During the past five years, Nordstrom (NYSE: JWN) has invested aggressively in e-commerce and off-price stores, recognizing that consumer behavior is shifting rapidly. Nevertheless, the company’s full-line stores remain its biggest revenue driver, accounting for nearly half of Nordstrom’s sales.
These full-line stores aren’t going away anytime soon. Nordstrom sees its stores as a critical complement to its online business. Furthermore, all of its stores remain profitable on a “four-wall” basis.
That said, the company is continually refining its full-line store base to maximize its value. Some recent announcements from Nordstrom highlight its opportunities in this respect.
Closing stores that no longer fit
One way Nordstrom is adapting to the changing times is by shuttering some full-line stores. The company certainly doesn’t plan mass store closures as Macy’s (NYSE: M) undertook. There were nearly 800 Macy’s stores operating a few years ago, before the company’s downsizing initiative. Macy’s clearly didn’t need this big a physical footprint. By contrast, Nordstrom has a much more modest store base, with about 120 full-line locations.
Nordstrom has roughly the right number of full-line stores today. Image source: Nordstrom.
Still, Nordstrom has a handful of stores that it doesn’t need anymore. In the past two years, it has closed a pair of stores in Southern California and one in the D.C. metro area. The company recently announced plans to close another store in April, this time in Salem, Oregon.
While the Salem store was profitable, at just 60,000 square feet, it was less than half the size of a typical full-line store. Nordstrom has several larger stores in Portland, less than an hour away, which can offer a much broader range of merchandise. Between these Portland stores and its e-commerce business, Nordstrom will be able to retain some of the revenue it had been generating in Salem.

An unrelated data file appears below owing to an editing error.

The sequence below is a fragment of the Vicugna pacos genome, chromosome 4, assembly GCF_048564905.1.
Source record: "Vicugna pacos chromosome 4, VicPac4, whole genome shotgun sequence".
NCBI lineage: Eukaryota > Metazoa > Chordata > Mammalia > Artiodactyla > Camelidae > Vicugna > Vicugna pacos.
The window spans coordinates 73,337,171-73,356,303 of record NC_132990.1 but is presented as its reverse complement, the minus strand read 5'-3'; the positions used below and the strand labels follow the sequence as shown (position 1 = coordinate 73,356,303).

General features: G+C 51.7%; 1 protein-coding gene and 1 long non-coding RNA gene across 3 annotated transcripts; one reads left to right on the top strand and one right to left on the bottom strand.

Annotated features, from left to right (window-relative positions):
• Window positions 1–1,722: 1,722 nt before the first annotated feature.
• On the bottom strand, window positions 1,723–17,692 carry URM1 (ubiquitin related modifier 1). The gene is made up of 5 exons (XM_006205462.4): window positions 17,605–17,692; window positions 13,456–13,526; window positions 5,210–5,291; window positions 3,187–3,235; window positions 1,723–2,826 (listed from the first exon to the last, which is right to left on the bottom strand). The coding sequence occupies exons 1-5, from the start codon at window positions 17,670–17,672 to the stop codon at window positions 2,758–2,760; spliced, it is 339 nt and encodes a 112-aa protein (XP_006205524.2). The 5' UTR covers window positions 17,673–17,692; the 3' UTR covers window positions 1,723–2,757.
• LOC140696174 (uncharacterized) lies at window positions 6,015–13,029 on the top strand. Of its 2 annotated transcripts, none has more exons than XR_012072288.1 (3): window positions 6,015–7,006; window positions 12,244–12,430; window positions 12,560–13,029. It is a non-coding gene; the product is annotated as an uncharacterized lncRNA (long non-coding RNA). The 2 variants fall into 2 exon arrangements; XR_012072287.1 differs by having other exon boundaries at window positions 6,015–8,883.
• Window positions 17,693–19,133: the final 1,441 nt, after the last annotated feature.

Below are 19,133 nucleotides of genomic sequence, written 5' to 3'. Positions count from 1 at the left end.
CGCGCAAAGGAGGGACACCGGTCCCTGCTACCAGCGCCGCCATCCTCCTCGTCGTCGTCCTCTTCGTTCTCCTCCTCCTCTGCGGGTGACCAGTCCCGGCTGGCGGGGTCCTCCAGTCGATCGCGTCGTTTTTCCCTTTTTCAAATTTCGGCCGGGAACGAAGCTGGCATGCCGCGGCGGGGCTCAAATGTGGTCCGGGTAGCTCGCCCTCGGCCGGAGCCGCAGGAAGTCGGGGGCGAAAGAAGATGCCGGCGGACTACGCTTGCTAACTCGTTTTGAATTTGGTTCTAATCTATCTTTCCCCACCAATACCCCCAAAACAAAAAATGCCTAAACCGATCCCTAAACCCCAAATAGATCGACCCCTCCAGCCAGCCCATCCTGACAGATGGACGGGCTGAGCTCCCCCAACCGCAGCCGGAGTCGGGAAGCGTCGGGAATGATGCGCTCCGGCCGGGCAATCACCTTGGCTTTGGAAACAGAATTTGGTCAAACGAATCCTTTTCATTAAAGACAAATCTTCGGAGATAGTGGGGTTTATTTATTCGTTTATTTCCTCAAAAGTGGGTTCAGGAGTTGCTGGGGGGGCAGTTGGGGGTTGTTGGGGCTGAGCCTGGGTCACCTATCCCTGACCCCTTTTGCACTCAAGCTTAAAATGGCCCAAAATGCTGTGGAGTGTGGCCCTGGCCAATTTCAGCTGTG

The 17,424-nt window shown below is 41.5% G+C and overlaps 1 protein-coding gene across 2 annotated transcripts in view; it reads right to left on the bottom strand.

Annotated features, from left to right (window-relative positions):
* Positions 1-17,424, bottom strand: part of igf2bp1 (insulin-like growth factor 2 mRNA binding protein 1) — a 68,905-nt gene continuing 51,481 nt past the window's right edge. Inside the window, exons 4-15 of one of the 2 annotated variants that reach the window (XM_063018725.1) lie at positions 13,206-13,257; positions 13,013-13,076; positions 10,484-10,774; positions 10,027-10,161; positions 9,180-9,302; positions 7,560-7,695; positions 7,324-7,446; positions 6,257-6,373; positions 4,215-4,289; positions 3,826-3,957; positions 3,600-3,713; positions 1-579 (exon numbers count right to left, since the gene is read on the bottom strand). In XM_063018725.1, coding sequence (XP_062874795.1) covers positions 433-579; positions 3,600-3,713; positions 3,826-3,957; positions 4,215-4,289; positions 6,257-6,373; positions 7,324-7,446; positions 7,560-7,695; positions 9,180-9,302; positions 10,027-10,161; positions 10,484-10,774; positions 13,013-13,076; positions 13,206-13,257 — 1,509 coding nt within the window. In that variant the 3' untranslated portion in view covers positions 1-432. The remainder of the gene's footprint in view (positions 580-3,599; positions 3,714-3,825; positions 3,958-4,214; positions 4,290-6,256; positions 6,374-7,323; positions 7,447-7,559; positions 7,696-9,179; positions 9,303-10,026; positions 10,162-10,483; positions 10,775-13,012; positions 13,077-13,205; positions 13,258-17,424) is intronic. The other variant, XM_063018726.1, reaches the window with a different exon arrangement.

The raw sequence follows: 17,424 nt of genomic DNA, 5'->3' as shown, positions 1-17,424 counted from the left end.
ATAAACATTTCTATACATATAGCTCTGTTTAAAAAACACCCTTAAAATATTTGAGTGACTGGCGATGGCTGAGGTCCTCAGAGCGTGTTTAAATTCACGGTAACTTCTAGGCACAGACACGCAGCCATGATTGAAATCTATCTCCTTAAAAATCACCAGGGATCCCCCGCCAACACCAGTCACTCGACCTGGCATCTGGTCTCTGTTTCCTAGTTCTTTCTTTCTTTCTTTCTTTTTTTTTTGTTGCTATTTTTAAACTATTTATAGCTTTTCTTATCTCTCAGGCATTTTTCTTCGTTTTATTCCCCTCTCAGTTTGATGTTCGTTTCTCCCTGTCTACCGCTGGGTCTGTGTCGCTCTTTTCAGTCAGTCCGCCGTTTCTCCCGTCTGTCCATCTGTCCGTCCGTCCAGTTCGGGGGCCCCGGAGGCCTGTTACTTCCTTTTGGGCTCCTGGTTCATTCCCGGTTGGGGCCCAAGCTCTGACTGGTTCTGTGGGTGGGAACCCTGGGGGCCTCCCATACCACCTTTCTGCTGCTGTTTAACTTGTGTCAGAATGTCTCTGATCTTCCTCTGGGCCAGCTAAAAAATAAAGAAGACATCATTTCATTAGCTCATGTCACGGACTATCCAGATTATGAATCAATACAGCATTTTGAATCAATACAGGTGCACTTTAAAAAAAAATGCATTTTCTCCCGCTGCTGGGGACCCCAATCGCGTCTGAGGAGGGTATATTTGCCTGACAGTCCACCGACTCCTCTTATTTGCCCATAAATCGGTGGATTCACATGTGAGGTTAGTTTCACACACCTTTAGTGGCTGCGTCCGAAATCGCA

Furthermore, closing the Salem store will free up working capital and enable Nordstrom to sell the store building, which has an assessed value of nearly $9 million. This move should more than offset the value of the modest profits that the store had been generating.
Relocating stores to higher-potential sites
A second way for Nordstrom to protect its franchise is to relocate stores from time to time, to ensure that they’re in the most vibrant malls. For example, the company recently opened a new store at Westfield Century City in Los Angeles to replace an older store at Westside Pavilion, a nearby mall that’s in need of a facelift. (Westside Pavilion’s other anchor, Macy’s, is set to close in the next few months.)
By the end of 2017, Nordstrom didn’t have any more full-line store relocations planned for future years. However, earlier this month, it announced plans to relocate its Overland Park, Kansas, store to Country Club Plaza in Kansas City proper in 2021.
This relocation will move Nordstrom from a class-B mall to an “A” mall with significantly higher sales per square foot. The new store will be smaller, at 116,000 square feet, compared with about 200,000 square feet for the Overland Park location. This size seems to be the new sweet spot for Nordstrom, allowing it to carry a wide range of items without being overburdened with inventory.
Nordstrom is still opening a few stores, too
While most of Nordstrom’s store growth is coming on the off-price side of the business, there are still a handful of opportunities for new full-line stores. In the past few years, Nordstrom has opened six stores in Canada, entering that market for the first time.
The company’s next target is New York City. Last month, Nordstrom began hiring employees for its new men’s store in Manhattan, which is set to open in April. The much larger main store has been under construction for several years and should be ready for the 2019 holiday season. Management expects this to become the chain’s best-performing store.
Nordstrom will also open a new store in Norwalk, Connecticut, in 2019. This location will sit in the midst of an extremely wealthy area that doesn’t have an upscale mall today. Bloomingdale’s, Macy’s luxury subsidiary, has signed up to be the other anchor for this new development.
Nordstrom’s efforts to reposition its full-line store portfolio probably won’t drive meaningful sales growth in its full-line stores. However, just stabilizing the sales and profitability of its full-line stores would be a big win for Nordstrom. After all, its e-commerce and off-price businesses offer abundant growth potential for the next decade and beyond.